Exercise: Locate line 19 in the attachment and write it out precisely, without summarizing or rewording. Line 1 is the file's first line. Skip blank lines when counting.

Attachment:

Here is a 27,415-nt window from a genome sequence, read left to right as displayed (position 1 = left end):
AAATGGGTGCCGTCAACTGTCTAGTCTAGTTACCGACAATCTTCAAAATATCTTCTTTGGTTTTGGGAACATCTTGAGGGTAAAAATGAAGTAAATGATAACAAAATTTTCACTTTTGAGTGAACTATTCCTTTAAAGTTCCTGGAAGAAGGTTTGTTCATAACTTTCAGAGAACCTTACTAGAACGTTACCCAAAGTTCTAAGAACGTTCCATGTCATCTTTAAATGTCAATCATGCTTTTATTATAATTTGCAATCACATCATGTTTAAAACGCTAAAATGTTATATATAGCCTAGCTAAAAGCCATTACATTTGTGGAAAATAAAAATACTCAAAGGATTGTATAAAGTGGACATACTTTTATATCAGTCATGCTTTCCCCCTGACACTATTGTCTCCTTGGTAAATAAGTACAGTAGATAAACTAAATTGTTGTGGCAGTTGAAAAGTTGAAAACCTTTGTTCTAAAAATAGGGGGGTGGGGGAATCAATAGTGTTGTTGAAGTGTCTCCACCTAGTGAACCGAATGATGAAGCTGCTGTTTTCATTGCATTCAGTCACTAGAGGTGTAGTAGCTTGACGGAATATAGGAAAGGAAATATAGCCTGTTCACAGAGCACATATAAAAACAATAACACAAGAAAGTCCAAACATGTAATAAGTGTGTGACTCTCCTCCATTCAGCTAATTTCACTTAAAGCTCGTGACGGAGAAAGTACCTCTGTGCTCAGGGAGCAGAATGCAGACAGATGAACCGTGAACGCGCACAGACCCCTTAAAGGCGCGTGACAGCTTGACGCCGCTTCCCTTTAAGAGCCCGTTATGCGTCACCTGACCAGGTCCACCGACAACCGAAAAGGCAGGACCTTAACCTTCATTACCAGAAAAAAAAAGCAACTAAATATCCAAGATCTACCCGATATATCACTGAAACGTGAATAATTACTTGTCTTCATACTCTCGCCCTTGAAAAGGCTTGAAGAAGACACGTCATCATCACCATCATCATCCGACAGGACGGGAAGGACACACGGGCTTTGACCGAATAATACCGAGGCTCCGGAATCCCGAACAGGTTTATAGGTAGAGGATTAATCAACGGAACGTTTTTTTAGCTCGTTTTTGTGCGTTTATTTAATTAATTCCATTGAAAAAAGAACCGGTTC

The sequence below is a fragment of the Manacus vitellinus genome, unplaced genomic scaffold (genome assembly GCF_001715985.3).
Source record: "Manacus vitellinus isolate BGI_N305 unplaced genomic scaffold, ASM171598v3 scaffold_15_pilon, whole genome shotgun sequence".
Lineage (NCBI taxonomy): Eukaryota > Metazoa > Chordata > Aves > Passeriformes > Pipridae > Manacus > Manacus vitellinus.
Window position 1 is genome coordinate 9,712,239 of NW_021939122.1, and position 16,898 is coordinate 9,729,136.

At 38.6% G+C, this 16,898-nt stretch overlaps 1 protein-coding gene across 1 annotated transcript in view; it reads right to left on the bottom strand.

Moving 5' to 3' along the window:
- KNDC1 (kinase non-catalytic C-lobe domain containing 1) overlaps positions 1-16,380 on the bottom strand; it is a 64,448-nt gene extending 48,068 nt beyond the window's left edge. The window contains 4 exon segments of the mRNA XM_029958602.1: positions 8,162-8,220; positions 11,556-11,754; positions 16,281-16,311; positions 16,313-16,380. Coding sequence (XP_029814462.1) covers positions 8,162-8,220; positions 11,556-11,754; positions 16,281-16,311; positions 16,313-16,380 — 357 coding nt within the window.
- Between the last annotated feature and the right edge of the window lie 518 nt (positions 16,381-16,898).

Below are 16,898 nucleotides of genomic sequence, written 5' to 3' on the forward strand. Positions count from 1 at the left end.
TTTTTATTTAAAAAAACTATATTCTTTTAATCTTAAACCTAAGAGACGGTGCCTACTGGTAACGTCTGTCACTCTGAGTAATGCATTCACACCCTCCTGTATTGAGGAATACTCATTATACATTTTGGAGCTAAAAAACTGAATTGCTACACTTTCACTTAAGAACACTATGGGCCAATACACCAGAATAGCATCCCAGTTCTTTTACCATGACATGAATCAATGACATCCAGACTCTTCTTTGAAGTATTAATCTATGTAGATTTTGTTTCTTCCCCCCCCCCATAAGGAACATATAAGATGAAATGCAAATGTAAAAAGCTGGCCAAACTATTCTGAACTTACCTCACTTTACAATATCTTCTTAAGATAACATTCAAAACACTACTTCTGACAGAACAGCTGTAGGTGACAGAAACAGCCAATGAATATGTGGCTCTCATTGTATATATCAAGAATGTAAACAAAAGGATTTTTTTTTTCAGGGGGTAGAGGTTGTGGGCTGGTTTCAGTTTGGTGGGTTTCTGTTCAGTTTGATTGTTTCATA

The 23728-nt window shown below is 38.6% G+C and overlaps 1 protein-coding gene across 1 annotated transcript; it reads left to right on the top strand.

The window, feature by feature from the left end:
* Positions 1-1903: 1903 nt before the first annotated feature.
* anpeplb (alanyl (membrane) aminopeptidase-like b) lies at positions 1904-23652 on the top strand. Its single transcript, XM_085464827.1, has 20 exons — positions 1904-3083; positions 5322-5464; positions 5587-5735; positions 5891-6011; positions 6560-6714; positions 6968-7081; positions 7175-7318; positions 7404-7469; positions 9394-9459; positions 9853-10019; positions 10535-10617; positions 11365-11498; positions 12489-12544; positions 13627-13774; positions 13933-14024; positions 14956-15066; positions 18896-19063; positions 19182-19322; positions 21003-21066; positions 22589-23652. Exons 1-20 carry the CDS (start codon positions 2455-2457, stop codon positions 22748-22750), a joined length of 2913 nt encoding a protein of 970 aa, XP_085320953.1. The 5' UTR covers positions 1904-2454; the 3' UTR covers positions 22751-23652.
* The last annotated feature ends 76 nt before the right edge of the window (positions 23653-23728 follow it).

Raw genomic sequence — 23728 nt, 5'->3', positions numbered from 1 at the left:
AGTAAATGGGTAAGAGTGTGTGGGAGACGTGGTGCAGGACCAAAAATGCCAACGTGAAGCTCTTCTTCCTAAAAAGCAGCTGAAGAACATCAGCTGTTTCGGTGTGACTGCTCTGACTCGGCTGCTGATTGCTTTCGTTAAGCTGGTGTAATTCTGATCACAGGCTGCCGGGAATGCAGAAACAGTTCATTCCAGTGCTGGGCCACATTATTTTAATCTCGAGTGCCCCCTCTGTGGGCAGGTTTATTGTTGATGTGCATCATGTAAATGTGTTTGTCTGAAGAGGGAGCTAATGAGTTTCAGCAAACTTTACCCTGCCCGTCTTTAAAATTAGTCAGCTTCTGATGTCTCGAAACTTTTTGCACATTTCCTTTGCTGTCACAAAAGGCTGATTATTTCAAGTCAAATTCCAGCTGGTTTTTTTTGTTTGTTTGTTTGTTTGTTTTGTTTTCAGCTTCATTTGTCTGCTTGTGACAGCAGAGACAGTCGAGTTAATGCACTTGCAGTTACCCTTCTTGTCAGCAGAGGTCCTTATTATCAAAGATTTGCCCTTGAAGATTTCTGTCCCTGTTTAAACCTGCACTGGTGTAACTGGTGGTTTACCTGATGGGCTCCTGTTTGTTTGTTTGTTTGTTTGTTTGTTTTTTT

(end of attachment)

AGTAAATGGGTAAGAGTGTGTGGGAGACGTGGTGCAGGACCAAAAATGCCAACGTGAAGCTCTTCTTCCTAAAAAGCAGCTGAAGAACATCAGCTGTTTCGGTGTGACTGCTCTGACTCGGCTGCTGATTGCTTTCGTTAAGCTGGTGTAATTCTGATCACAGGCTGCCGGGAATGCAGAAACAGTTCATTCCAGTGCTGGGCCACATTATTTTAATCTCGAGTGCCCCCTCTGTGGGCAGGTTTATTGTTGATGTGCATCATGTAAATGTGTTTGTCTGAAGAGGGAGCTAATGAGTTTCAGCAAACTTTACCCTGCCCGTCTTTAAAATTAGTCAGCTTCTGATGTCTCGAAACTTTTTGCACATTTCCTTTGCTGTCACAAAAGGCTGATTATTTCAAGTCAAATTCCAGCTGGTTTTTTTTGTTTGTTTGTTTGTTTGTTTTGTTTTCAGCTTCATTTGTCTGCTTGTGACAGCAGAGACAGTCGAGTTAATGCACTTGCAGTTACCCTTCTTGTCAGCAGAGGTCCTTATTATCAAAGATTTGCCCTTGAAGATTTCTGTCCCTGTTTAAACCTGCACTGGTGTAACTGGTGGTTTACCTGATGGGCTCCTGTTTGTTTGTTTGTTTGTTTGTTTGTTTTTTT